‘Are you old enough to remember non-vocational adult education? This was the term used to describe courses for adults that enabled them to pursue interests and acquire skills which were not necessarily relevant to their employment and did not lead to recognised occupational qualifications.
‘Often they did not lead to any qualifications at all, and were sometimes referred to as “leisure courses”. They were usually provided by further education colleges or adult education centres.
‘Organisers employed by local education authorities were given a budget within which they had to balance payments to tutors and fees from students.
‘Adults would sign up for a range of courses and classes that would fill any A-Z list. It was part of a culture which deemed education a “good thing”, and was an example of “lifelong learning” before that became management jargon.
‘It had an honourable tradition, too. From early in the last century some universities saw it as a duty to take learning beyond their walls, and offered “extension classes”. In time, university extra-mural departments would organise impressive programmes of academically rigorous but informal courses.
‘Like youth work, however, non-vocational adult education seemed to operate on the fringe of the public education service. In colleges it was rarely accorded the same priority as the serious stuff, that is, the vocational courses which led to qualifications that enabled students to get jobs. Local education authorities, squeezed between the needs of schools and colleges and financial pressures, often viewed it as a nice but non-essential aspect of their responsibilities.
‘It could be a hot potato for local politicians. Yet it was one area of the education service where market forces worked. The organiser would assess the potential interest for particular activities in the local area, would seek out tutors, fix the fees and publish a programme of classes one day, weekend or one term or more. The classes ran if enough students signed up.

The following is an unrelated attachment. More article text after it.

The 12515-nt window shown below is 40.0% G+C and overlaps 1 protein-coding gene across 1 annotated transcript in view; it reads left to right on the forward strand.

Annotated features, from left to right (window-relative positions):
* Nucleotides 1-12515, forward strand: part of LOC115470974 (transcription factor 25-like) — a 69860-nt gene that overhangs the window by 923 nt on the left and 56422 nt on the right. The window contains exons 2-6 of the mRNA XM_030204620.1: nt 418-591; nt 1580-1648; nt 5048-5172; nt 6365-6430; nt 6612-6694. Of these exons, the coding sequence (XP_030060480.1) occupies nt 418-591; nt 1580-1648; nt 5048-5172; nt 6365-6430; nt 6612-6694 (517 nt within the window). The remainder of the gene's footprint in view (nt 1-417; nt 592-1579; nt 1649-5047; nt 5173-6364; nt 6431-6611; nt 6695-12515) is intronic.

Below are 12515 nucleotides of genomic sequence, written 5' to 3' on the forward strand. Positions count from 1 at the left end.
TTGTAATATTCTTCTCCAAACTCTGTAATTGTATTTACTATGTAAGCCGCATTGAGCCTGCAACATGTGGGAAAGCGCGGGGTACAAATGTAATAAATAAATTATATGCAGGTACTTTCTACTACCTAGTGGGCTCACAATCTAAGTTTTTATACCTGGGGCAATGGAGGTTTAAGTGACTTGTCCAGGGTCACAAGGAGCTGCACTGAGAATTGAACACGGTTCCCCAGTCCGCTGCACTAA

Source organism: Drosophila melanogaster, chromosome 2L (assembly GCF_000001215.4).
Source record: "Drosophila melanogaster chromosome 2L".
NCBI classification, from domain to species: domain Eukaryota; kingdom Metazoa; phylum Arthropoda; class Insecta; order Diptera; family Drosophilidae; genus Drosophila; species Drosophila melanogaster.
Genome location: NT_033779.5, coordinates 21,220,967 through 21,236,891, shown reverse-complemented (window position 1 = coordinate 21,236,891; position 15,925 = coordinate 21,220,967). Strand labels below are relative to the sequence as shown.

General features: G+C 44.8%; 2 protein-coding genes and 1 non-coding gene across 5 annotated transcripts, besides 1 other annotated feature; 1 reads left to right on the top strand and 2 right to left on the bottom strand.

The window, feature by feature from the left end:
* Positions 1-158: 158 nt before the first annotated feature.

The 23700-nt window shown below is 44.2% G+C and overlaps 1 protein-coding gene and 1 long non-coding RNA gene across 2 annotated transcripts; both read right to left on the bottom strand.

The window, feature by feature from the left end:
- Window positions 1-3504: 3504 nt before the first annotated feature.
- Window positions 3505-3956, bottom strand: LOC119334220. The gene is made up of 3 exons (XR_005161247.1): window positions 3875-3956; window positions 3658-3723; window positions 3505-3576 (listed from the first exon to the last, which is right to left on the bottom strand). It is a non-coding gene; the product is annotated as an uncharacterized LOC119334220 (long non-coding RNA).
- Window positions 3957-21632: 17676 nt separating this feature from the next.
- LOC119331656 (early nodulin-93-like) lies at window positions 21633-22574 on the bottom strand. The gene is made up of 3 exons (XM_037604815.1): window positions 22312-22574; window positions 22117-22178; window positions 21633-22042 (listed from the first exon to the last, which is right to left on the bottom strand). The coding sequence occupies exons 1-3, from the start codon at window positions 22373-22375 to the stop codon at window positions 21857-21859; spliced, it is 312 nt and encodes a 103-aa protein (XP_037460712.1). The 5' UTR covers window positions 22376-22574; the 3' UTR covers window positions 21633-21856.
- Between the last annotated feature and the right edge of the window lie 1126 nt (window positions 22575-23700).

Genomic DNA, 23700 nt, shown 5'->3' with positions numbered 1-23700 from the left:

‘The quality of the tuition could be judged by the attendance rates if students did not find it interesting they would stop coming. It was simple, straightforward and valued greatly by thousands of adults every year. For those ideologues for whom market forces were seen as the solution to every problem, it must have seemed a perfect model.
‘How ironic then that, at a time when market forces were being advocated as the way to improve performance in schools and colleges, non-vocational adult education should be subjected to a new bureaucratic approach.
‘It began in the early-1990s, when it was deemed that there had to be progression in learning. University extra-mural departments had to introduce written assignments in their courses leading to formal accreditation, and local authority provision had to have a more socially relevant purpose. It was no longer enough to want to join a class because the subject sounded interesting or because learning a new skill had been an ambition.
‘Tutors had to produce detailed lesson plans. Extra-mural students had to write essays again. Unsurprisingly many tutors and students decided these were chores they could do without and gave up. With financial retrenchment in the universities, it led to the collapse of extra-mural courses.
‘Students on local authority-financed courses had to complete forms stating what they hoped to achieve and, later, whether their aspirations had been met and what they proposed to do next. Many regarded it as a tiresome and irrelevant exercise. But it had to be done because Ofsted was now involved. Forms had to be completed and filed so it could be proved that all the right boxes had been ticked and the government appeased.
‘Teachers in schools looking forward to eventual, if delayed, retirement and the prospect of having time to pursue other interests can be assured that all that experience of form-filling will not have been wasted.
‘But why introduce expensive bureaucratic requirements and inspection where they were not needed? Control freaks need not reply.’